A Dorset Crosswheel Button to Make

Learn to make a classic Dorset-style button. Handmade buttons were sold throughout Europe and the Americas from 1700 until 1860.

Allyne Holland Aug 31, 2020 - 4 min read

A Dorset Crosswheel Button to Make Primary Image

The making of a Dorset crosswheel button. Photos by Joe Coca

From 1700 until 1860, East Dorset, England, was the center of the “buttony” trade (the making of handmade buttons), and buttons were sold throughout Europe and the Americas. The earliest buttons used a disk of horn from the Dorset Horn sheep as a base. These High Tops or Clothwork buttons were used for women’s dresses; other styles were Singleton, Honeycomb, Old Dorset, Bird’s Eye, Basket, Carolus, Yarrell, and Crosswheel. With the invention of the Ashton Button Machine, first shown at the Great Exhibition of the Works of Industry of All Nations in 1851, the handmade buttonmaking industry in East Dorset declined rapidly.


  • Presencia Finca Perle Cotton, 100% Egyptian cotton thread, size 8, 77 yards (70 m)/10 g (.35 oz) ball, 1 ball of #3000 Ecru
  • John James Needle, tapestry size 20
  • Ring, brass or plastic, ¾ inch (1.9 cm) in diameter


A completed Dorset crosswheel button.


Notes: A Dorset crosswheel button is created in four stages: casting, completely covering the ring with -closely placed buttonhole stitches; slicking, turning all of the ridges of the buttonhole stitches to the ring’s inner edge; laying, evenly laying the thread across and around the outer edge of the ring, resulting in spokes radiating from the central hub; and rounding, weaving the thread around each spoke, creating a spider-web appearance similar to the spider-web stitch in embroidery.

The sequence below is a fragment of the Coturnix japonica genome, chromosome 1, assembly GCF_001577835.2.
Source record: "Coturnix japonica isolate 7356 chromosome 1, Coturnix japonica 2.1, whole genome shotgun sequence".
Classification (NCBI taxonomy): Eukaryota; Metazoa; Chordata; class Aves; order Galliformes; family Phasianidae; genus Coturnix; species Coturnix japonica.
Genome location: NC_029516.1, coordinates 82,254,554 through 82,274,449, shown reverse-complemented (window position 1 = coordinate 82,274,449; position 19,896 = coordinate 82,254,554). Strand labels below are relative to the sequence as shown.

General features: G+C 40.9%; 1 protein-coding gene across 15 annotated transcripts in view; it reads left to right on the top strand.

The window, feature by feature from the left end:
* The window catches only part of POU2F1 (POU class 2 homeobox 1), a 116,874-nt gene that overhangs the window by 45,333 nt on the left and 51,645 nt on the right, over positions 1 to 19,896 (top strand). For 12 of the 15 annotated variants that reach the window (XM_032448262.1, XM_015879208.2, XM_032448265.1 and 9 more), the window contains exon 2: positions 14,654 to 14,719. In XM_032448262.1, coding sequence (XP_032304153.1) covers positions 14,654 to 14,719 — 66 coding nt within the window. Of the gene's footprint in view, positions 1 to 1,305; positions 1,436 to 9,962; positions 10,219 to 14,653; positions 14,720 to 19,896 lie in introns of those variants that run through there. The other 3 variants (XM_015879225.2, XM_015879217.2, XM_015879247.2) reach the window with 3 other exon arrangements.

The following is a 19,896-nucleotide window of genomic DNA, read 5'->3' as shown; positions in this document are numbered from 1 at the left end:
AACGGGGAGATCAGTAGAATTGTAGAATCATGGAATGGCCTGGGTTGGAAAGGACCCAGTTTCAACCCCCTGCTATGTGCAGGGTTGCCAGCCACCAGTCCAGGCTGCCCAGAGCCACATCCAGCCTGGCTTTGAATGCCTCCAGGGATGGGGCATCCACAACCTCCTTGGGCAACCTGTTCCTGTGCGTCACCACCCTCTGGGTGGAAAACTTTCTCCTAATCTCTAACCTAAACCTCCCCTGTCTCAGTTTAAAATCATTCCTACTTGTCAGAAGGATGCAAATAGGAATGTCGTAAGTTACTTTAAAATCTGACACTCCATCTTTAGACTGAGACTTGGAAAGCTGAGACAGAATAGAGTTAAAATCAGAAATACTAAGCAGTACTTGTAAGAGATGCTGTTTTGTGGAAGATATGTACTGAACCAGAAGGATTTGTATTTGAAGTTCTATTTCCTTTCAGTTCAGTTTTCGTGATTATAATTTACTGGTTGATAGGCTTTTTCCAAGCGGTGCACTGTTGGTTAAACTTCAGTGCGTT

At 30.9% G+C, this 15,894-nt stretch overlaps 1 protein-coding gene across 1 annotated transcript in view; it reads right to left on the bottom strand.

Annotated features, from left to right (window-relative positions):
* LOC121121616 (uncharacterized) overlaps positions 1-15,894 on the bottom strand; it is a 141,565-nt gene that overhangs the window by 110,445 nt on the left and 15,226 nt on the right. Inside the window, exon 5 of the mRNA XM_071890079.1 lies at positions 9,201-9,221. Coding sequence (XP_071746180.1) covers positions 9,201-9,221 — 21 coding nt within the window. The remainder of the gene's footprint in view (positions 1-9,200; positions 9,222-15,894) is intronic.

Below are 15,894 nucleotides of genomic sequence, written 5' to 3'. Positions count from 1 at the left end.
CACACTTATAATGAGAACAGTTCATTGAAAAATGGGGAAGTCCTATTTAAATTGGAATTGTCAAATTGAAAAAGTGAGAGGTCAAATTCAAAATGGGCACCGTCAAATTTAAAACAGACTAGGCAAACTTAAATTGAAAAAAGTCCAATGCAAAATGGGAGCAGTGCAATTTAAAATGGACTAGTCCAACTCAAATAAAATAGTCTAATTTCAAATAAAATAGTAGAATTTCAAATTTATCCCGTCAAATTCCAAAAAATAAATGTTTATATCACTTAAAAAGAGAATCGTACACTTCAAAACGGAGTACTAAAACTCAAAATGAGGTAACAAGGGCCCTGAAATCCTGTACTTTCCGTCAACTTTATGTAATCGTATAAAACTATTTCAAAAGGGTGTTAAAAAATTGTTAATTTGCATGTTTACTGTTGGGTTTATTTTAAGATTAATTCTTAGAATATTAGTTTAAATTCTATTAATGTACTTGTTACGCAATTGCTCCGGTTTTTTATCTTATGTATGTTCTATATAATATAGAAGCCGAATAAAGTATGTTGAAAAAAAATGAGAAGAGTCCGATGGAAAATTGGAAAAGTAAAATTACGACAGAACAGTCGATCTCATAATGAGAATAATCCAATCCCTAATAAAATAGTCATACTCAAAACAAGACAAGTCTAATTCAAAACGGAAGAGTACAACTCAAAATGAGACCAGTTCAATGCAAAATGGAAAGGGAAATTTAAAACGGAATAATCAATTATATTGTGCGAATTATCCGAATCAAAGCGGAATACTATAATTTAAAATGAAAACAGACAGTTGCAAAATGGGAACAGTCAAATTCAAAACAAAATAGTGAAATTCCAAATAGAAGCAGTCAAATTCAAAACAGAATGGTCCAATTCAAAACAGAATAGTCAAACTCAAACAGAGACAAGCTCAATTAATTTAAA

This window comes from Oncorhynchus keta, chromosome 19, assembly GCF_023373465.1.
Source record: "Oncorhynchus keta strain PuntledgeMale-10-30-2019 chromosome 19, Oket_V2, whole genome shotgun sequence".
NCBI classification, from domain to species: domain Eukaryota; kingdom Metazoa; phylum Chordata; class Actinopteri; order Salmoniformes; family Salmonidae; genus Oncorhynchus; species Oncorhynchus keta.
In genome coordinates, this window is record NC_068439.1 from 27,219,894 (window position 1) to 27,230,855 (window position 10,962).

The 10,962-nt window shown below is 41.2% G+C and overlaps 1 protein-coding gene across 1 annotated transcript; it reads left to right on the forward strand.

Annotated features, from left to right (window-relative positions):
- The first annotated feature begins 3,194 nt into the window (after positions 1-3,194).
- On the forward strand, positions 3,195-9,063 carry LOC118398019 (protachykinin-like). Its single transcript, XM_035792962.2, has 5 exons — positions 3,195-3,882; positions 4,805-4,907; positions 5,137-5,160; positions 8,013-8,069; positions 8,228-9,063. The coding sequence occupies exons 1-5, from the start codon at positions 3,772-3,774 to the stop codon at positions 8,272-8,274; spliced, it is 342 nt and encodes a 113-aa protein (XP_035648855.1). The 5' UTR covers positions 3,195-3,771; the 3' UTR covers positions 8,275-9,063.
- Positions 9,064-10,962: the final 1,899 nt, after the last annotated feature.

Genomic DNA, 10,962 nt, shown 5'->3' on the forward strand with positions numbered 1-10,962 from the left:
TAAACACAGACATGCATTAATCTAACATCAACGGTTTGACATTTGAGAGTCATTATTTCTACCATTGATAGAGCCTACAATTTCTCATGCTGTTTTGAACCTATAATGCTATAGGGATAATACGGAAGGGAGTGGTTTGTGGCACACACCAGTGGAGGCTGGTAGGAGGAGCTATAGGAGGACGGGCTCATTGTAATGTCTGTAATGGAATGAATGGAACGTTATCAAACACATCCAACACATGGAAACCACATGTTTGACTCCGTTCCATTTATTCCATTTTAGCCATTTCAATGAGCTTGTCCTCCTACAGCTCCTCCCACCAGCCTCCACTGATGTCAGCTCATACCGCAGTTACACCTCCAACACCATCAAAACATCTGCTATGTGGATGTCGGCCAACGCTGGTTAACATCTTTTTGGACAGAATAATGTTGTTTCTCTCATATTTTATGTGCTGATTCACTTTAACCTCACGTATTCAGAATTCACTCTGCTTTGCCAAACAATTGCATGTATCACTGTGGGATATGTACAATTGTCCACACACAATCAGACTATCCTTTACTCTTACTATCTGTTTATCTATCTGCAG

Use 1 strand of thread 52 inches (132.1 cm) long (this may seem like a lot of thread, and it may become cumbersome, but it is difficult to add more thread in the middle of the project). Lay a 1-inch (2.5-cm) tail to the right, make 1 buttonhole stitch and pull taut to secure the thread to the ring.

Casting: Holding the tail against the ring, make buttonhole stitches over it for about ½ inch (1 cm). Continue around the ring until it is covered completely but not overlapping. Clip remaining tail thread close to the buttonhole stitches.

Slicking: In small increments, turn the ridges of the buttonhole stitches to the inside edge of the ring with your index finger and thumb, leaving the outer edge smooth.
Laying: Keep a tight, even pressure on the thread in order to keep the spokes in place. The number of spokes is determined by the size of the ring. For this button, lay 6 spokes, evenly spaced, across and around the outer edge of the ring, resulting in 12 double (front and back) spokes, radiating from the central hub.

Rounding: Make a lock stitch (form a loop, twist it over so it looks backward, and run the long thread through the loop, and pull the thread taut) through the center of the ring, bringing the spokes together evenly. Proceeding counterclockwise, weave around the spokes by bringing the needle up on the left side of a double spoke and down on the right. Advance to the next unit of spokes and repeat the same procedure. Take care to adjust the threads to make them as uniformly spaced as possible. Continue until the button is completely filled.

Take the thread to the center back and make another knot with the reverse loop. Pull it taut but not so taut as to misalign the button threads. Leave the remaining thread tail; use this thread to sew the button to your project.

Allyne Holland authored of several books, including A Treasury of Smocking Designs (Dover, 1985).